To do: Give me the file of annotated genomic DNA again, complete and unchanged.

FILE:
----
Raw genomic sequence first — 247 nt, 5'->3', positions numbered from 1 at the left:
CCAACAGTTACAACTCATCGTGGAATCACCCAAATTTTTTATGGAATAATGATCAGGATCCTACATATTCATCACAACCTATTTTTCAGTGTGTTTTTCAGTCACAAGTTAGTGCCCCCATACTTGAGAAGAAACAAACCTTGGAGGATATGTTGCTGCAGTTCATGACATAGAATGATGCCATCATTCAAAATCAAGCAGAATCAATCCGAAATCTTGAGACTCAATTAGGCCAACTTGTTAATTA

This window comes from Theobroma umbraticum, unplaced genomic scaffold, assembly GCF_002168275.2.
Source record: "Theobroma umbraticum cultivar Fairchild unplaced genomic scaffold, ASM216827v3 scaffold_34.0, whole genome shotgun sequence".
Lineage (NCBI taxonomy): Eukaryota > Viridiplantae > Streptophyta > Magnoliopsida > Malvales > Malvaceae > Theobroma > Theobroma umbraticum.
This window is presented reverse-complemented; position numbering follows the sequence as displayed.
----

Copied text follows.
Raw genomic sequence first — 247 nt, 5'->3', positions numbered from 1 at the left:
CCAACAGTTACAACTCATCGTGGAATCACCCAAATTTTTTATGGAATAATGATCAGGATCCTACATATTCATCACAACCTATTTTTCAGTGTGTTTTTCAGTCACAAGTTAGTGCCCCCATACTTGAGAAGAAACAAACCTTGGAGGATATGTTGCTGCAGTTCATGACATAGAATGATGCCATCATTCAAAATCAAGCAGAATCAATCCGAAATCTTGAGACTCAATTAGGCCAACTTGTTAATTA

This window comes from Theobroma umbraticum, unplaced genomic scaffold, assembly GCF_002168275.2.
Source record: "Theobroma umbraticum cultivar Fairchild unplaced genomic scaffold, ASM216827v3 scaffold_34.0, whole genome shotgun sequence".
Lineage (NCBI taxonomy): Eukaryota > Viridiplantae > Streptophyta > Magnoliopsida > Malvales > Malvaceae > Theobroma > Theobroma umbraticum.
This window is presented reverse-complemented; position numbering follows the sequence as displayed.